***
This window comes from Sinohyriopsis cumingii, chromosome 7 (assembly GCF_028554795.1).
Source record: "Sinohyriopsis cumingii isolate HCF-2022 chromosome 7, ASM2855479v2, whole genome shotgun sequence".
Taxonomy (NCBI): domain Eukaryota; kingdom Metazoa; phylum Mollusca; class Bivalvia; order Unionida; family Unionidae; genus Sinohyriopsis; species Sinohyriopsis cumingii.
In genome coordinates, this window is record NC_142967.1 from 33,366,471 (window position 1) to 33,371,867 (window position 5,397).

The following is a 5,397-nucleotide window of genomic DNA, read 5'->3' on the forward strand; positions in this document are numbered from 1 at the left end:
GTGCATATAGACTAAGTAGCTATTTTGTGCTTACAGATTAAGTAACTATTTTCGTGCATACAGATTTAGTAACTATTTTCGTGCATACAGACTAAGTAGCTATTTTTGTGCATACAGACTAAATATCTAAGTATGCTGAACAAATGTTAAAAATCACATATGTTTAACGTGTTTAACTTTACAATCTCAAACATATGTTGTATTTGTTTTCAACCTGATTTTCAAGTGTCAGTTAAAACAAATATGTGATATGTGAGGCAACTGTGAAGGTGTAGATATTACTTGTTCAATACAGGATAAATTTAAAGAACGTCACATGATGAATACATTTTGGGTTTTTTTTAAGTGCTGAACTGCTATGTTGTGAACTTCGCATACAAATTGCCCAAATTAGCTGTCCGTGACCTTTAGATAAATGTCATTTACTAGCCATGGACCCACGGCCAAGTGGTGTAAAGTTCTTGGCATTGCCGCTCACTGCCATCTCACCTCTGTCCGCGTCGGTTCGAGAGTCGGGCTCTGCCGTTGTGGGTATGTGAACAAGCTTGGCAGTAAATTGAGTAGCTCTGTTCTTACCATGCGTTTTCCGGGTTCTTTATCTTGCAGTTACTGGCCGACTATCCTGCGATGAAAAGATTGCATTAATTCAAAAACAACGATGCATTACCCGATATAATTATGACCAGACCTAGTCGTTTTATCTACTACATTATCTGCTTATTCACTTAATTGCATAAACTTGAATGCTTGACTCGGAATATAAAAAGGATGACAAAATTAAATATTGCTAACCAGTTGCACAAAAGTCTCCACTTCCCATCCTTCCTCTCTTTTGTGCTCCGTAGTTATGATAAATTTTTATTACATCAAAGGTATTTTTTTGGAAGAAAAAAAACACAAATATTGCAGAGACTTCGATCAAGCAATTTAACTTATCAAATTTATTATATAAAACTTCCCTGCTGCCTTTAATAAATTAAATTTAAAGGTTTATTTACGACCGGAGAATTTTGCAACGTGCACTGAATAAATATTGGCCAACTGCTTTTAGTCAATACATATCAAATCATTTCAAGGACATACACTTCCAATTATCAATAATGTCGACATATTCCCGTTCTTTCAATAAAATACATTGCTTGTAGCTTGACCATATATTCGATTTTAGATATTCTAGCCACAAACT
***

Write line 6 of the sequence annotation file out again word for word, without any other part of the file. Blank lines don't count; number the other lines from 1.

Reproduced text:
GTGCATATAGACTAAGTAGCTATTTTGTGCTTACAGATTAAGTAACTATTTTCGTGCATACAGATTTAGTAACTATTTTCGTGCATACAGACTAAGTAGCTATTTTTGTGCATACAGACTAAATATCTAAGTATGCTGAACAAATGTTAAAAATCACATATGTTTAACGTGTTTAACTTTACAATCTCAAACATATGTTGTATTTGTTTTCAACCTGATTTTCAAGTGTCAGTTAAAACAAATATGTGATATGTGAGGCAACTGTGAAGGTGTAGATATTACTTGTTCAATACAGGATAAATTTAAAGAACGTCACATGATGAATACATTTTGGGTTTTTTTTAAGTGCTGAACTGCTATGTTGTGAACTTCGCATACAAATTGCCCAAATTAGCTGTCCGTGACCTTTAGATAAATGTCATTTACTAGCCATGGACCCACGGCCAAGTGGTGTAAAGTTCTTGGCATTGCCGCTCACTGCCATCTCACCTCTGTCCGCGTCGGTTCGAGAGTCGGGCTCTGCCGTTGTGGGTATGTGAACAAGCTTGGCAGTAAATTGAGTAGCTCTGTTCTTACCATGCGTTTTCCGGGTTCTTTATCTTGCAGTTACTGGCCGACTATCCTGCGATGAAAAGATTGCATTAATTCAAAAACAACGATGCATTACCCGATATAATTATGACCAGACCTAGTCGTTTTATCTACTACATTATCTGCTTATTCACTTAATTGCATAAACTTGAATGCTTGACTCGGAATATAAAAAGGATGACAAAATTAAATATTGCTAACCAGTTGCACAAAAGTCTCCACTTCCCATCCTTCCTCTCTTTTGTGCTCCGTAGTTATGATAAATTTTTATTACATCAAAGGTATTTTTTTGGAAGAAAAAAAACACAAATATTGCAGAGACTTCGATCAAGCAATTTAACTTATCAAATTTATTATATAAAACTTCCCTGCTGCCTTTAATAAATTAAATTTAAAGGTTTATTTACGACCGGAGAATTTTGCAACGTGCACTGAATAAATATTGGCCAACTGCTTTTAGTCAATACATATCAAATCATTTCAAGGACATACACTTCCAATTATCAATAATGTCGACATATTCCCGTTCTTTCAATAAAATACATTGCTTGTAGCTTGACCATATATTCGATTTTAGATATTCTAGCCACAAACT